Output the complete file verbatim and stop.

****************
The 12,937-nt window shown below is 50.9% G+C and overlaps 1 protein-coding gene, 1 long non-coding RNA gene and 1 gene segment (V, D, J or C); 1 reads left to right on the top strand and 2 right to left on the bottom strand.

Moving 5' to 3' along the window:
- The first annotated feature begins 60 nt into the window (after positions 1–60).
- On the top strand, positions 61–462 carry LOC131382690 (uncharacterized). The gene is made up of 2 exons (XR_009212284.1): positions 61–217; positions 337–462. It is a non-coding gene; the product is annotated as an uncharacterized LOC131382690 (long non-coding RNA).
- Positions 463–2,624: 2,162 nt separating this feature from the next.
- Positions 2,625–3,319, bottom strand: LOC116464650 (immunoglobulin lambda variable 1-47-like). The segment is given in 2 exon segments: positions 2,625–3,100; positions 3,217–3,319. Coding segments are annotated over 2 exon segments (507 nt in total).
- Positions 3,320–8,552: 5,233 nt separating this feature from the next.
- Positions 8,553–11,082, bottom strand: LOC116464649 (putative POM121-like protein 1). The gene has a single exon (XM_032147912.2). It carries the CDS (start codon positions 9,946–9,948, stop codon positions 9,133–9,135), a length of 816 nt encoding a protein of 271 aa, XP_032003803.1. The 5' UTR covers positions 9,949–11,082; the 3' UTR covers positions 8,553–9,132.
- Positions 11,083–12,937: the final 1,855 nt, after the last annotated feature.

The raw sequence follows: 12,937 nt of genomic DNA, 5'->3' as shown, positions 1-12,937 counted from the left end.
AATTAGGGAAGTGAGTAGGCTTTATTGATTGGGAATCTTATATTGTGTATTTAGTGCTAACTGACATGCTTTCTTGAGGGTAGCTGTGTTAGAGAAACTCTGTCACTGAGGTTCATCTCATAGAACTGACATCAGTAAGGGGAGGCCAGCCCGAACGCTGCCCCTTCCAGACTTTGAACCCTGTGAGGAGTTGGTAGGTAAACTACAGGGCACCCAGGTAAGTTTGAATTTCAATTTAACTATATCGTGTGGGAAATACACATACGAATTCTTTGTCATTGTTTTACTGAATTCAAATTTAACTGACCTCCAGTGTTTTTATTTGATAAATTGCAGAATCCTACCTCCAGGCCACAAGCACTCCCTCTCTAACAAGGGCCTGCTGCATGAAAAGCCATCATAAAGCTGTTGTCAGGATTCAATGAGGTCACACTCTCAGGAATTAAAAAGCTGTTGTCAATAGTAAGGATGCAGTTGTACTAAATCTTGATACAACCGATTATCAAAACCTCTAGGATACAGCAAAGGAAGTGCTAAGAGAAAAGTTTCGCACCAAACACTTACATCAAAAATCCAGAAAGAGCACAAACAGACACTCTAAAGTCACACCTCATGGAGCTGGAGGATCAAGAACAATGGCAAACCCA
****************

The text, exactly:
The 12,937-nt window shown below is 50.9% G+C and overlaps 1 protein-coding gene, 1 long non-coding RNA gene and 1 gene segment (V, D, J or C); 1 reads left to right on the top strand and 2 right to left on the bottom strand.

Moving 5' to 3' along the window:
- The first annotated feature begins 60 nt into the window (after positions 1–60).
- On the top strand, positions 61–462 carry LOC131382690 (uncharacterized). The gene is made up of 2 exons (XR_009212284.1): positions 61–217; positions 337–462. It is a non-coding gene; the product is annotated as an uncharacterized LOC131382690 (long non-coding RNA).
- Positions 463–2,624: 2,162 nt separating this feature from the next.
- Positions 2,625–3,319, bottom strand: LOC116464650 (immunoglobulin lambda variable 1-47-like). The segment is given in 2 exon segments: positions 2,625–3,100; positions 3,217–3,319. Coding segments are annotated over 2 exon segments (507 nt in total).
- Positions 3,320–8,552: 5,233 nt separating this feature from the next.
- Positions 8,553–11,082, bottom strand: LOC116464649 (putative POM121-like protein 1). The gene has a single exon (XM_032147912.2). It carries the CDS (start codon positions 9,946–9,948, stop codon positions 9,133–9,135), a length of 816 nt encoding a protein of 271 aa, XP_032003803.1. The 5' UTR covers positions 9,949–11,082; the 3' UTR covers positions 8,553–9,132.
- Positions 11,083–12,937: the final 1,855 nt, after the last annotated feature.

The raw sequence follows: 12,937 nt of genomic DNA, 5'->3' as shown, positions 1-12,937 counted from the left end.
AATTAGGGAAGTGAGTAGGCTTTATTGATTGGGAATCTTATATTGTGTATTTAGTGCTAACTGACATGCTTTCTTGAGGGTAGCTGTGTTAGAGAAACTCTGTCACTGAGGTTCATCTCATAGAACTGACATCAGTAAGGGGAGGCCAGCCCGAACGCTGCCCCTTCCAGACTTTGAACCCTGTGAGGAGTTGGTAGGTAAACTACAGGGCACCCAGGTAAGTTTGAATTTCAATTTAACTATATCGTGTGGGAAATACACATACGAATTCTTTGTCATTGTTTTACTGAATTCAAATTTAACTGACCTCCAGTGTTTTTATTTGATAAATTGCAGAATCCTACCTCCAGGCCACAAGCACTCCCTCTCTAACAAGGGCCTGCTGCATGAAAAGCCATCATAAAGCTGTTGTCAGGATTCAATGAGGTCACACTCTCAGGAATTAAAAAGCTGTTGTCAATAGTAAGGATGCAGTTGTACTAAATCTTGATACAACCGATTATCAAAACCTCTAGGATACAGCAAAGGAAGTGCTAAGAGAAAAGTTTCGCACCAAACACTTACATCAAAAATCCAGAAAGAGCACAAACAGACACTCTAAAGTCACACCTCATGGAGCTGGAGGATCAAGAACAATGGCAAACCCA